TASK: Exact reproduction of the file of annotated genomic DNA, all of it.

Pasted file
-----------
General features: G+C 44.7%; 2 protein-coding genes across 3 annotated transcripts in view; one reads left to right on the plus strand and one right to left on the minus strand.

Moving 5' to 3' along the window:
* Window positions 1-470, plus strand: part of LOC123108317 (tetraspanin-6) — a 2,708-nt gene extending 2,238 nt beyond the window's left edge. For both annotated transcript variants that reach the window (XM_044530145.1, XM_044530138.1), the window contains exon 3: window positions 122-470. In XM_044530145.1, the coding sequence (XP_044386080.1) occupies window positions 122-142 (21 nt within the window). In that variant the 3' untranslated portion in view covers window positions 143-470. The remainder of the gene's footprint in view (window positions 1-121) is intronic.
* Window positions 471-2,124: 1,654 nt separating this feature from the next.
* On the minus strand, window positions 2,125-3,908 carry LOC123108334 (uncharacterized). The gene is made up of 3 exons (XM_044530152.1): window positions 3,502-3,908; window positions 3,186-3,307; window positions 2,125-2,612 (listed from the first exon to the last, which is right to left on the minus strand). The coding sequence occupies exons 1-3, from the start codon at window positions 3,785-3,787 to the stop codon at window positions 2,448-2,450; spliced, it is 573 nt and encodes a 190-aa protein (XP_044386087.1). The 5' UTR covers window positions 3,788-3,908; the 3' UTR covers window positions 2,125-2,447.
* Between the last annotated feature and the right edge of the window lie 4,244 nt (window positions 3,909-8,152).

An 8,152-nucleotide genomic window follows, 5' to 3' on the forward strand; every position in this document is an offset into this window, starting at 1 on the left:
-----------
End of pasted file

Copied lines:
General features: G+C 44.7%; 2 protein-coding genes across 3 annotated transcripts in view; one reads left to right on the plus strand and one right to left on the minus strand.

Moving 5' to 3' along the window:
* Window positions 1-470, plus strand: part of LOC123108317 (tetraspanin-6) — a 2,708-nt gene extending 2,238 nt beyond the window's left edge. For both annotated transcript variants that reach the window (XM_044530145.1, XM_044530138.1), the window contains exon 3: window positions 122-470. In XM_044530145.1, the coding sequence (XP_044386080.1) occupies window positions 122-142 (21 nt within the window). In that variant the 3' untranslated portion in view covers window positions 143-470. The remainder of the gene's footprint in view (window positions 1-121) is intronic.
* Window positions 471-2,124: 1,654 nt separating this feature from the next.
* On the minus strand, window positions 2,125-3,908 carry LOC123108334 (uncharacterized). The gene is made up of 3 exons (XM_044530152.1): window positions 3,502-3,908; window positions 3,186-3,307; window positions 2,125-2,612 (listed from the first exon to the last, which is right to left on the minus strand). The coding sequence occupies exons 1-3, from the start codon at window positions 3,785-3,787 to the stop codon at window positions 2,448-2,450; spliced, it is 573 nt and encodes a 190-aa protein (XP_044386087.1). The 5' UTR covers window positions 3,788-3,908; the 3' UTR covers window positions 2,125-2,447.
* Between the last annotated feature and the right edge of the window lie 4,244 nt (window positions 3,909-8,152).

An 8,152-nucleotide genomic window follows, 5' to 3' on the forward strand; every position in this document is an offset into this window, starting at 1 on the left: